by Jonathan Singer, Tue Jan 12, 2010 at 04:15:59 PM EST
Competitive primaries can have positive effects.
Nominees for the U.S. Department of Justice are rarely high-profile enough to warrant attention in an election. Not so in this year's Democratic Senate primary in Pennsylvania.
Rep. Joe Sestak, who is challenging Sen. Arlen Specter for the Democratic nomination, sent an e-mail to supporters today about Dawn Johnsen. Johnsen, an Indiana University at Bloomington law professor, is President Barack Obama’s pick to head the Justice Department’s Office of Legal Counsel, and last year Specter helped delay Johnsen’s nomination. Specter was the top Republican on the Senate Judiciary Committee at the time.
Republicans, including Specter at the time, have criticized Johnsen for her writings about abortion and civil liberties, and her stalled nomination has become a leading cause for advocates of abortion rights. Johnsen’s supporters say they might have enough votes for confirmation if the Senate’s Democratic leaders decide to take the time to break the GOP filibuster.
Just a few hours after being challenged by Congressman Sestak, his opponent in the Democratic Senate primary in Pennsylvania, Republican-turned-Democratic Senator Arlen Specter responded:
A statement from Specter's office: “After voting 'pass' (which means no position) in the Judiciary Committee, I had a second extensive meeting with Ms. Johnsen and have been prepared to support her nomination when it reaches the Senate floor.”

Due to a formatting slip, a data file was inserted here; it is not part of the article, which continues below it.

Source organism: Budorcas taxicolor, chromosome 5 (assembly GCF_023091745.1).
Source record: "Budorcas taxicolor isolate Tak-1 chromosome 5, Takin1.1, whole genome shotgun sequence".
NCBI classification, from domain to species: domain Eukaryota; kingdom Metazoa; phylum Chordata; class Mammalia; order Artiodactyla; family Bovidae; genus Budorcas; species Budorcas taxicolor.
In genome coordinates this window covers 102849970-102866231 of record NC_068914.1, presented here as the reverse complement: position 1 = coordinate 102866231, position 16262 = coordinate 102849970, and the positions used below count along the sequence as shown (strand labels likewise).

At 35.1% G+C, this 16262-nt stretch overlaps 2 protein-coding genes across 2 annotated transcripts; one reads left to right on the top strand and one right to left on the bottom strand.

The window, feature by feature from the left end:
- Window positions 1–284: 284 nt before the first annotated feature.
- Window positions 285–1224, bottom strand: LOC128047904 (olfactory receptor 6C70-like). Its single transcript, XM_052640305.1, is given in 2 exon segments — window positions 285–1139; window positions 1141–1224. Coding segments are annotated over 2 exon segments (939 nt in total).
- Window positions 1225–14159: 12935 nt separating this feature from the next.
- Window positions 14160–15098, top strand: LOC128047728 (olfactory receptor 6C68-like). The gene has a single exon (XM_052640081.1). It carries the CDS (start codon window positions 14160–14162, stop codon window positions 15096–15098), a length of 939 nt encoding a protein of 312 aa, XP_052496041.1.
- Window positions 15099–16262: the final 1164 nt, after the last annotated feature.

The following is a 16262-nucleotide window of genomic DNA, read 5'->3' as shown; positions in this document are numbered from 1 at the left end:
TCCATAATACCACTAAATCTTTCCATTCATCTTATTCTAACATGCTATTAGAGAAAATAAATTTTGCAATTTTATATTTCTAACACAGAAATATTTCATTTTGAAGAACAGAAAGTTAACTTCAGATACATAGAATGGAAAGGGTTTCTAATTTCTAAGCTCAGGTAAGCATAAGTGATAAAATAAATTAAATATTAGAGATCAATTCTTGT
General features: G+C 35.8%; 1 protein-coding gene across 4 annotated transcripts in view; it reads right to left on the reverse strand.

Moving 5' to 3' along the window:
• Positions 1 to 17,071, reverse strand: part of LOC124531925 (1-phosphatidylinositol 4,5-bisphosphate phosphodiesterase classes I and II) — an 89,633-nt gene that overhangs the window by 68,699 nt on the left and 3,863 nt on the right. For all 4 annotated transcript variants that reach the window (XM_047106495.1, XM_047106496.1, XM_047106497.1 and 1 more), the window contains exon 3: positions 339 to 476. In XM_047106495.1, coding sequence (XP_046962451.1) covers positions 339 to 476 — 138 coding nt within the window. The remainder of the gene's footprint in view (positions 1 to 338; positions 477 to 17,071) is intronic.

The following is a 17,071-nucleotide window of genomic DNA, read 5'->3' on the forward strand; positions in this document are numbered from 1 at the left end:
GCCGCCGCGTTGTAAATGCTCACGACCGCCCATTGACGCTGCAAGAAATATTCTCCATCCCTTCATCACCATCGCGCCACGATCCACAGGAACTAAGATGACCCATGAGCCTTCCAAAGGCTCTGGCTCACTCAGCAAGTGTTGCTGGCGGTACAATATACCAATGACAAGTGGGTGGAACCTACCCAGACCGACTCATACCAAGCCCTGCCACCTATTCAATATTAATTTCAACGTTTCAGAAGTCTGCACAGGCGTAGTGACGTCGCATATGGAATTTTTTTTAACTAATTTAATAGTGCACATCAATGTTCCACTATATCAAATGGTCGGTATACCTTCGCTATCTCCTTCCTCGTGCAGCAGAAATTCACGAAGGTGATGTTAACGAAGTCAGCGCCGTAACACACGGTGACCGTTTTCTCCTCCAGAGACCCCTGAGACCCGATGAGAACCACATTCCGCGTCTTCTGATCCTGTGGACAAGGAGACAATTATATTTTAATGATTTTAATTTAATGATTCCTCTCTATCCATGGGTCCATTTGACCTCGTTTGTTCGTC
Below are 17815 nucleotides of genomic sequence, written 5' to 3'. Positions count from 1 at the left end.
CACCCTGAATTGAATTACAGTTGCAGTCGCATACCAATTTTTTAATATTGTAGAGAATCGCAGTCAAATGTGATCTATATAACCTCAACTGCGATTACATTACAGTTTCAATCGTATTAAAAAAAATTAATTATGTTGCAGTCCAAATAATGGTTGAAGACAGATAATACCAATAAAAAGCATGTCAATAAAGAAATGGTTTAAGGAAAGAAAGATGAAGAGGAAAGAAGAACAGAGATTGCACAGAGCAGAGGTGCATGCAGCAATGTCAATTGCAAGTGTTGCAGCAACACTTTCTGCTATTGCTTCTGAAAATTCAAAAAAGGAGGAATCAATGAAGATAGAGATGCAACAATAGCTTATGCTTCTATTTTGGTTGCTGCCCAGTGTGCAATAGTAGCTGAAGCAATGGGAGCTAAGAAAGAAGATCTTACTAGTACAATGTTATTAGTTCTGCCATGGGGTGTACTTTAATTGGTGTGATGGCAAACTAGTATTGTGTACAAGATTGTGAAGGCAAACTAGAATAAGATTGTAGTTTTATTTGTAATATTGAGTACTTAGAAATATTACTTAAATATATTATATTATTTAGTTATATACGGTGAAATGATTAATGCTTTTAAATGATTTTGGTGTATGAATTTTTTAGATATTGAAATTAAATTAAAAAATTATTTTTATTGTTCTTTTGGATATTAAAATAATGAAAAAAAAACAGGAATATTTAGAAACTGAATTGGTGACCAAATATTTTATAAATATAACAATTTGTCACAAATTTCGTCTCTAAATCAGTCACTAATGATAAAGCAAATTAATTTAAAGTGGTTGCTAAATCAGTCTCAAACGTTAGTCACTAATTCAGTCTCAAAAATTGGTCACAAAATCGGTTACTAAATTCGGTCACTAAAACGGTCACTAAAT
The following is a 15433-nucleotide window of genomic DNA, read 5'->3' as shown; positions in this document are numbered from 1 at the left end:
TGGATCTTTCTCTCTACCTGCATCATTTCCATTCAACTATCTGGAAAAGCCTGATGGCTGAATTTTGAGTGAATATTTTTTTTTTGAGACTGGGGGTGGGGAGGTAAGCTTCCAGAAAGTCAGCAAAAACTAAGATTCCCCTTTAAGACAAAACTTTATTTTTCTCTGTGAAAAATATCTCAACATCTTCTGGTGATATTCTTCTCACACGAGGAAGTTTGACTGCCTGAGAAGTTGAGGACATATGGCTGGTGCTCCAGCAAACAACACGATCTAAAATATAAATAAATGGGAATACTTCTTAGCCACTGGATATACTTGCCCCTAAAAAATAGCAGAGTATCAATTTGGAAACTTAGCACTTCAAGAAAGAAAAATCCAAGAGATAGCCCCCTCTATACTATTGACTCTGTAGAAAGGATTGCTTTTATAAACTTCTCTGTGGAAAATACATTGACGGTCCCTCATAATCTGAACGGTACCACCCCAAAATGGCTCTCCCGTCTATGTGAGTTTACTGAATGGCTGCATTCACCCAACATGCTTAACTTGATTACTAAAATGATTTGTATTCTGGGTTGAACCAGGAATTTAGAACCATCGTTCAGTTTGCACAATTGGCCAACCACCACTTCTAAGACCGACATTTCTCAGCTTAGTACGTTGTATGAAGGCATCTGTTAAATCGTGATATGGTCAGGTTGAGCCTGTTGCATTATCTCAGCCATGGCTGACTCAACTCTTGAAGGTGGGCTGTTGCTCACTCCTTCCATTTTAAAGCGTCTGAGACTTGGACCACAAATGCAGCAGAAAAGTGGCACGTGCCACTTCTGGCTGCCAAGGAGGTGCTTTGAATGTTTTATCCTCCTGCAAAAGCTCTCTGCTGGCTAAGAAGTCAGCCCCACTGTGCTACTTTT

With Republican Richard Lugar, Johnsen's home state Senator, already committed to backing her nomination (update: and confirming his support), it appears that Johnsen should now have sufficient support to make it through the Senate (even with conservative Democratic Senator Ben Nelson in opposition). The special election in Massachusetts could potentially alter this math, but if the Democratic caucus remains at 60, and both Lugar and Ben Nelson vote as expected, a filibuster could not be sustained.
Indeed, once her nomination hits the 60-vote mark, I would expect it to get more support than that on a cloture vote as Senators like Judd Gregg, Lamar Alexander and Orrin Hatch -- Republicans who tend to vote for cloture on nominees even if they eventually vote no on the final vote (as they did in the case of the nomination of Harold Koh as legal advisor to the State Department) -- jump on board.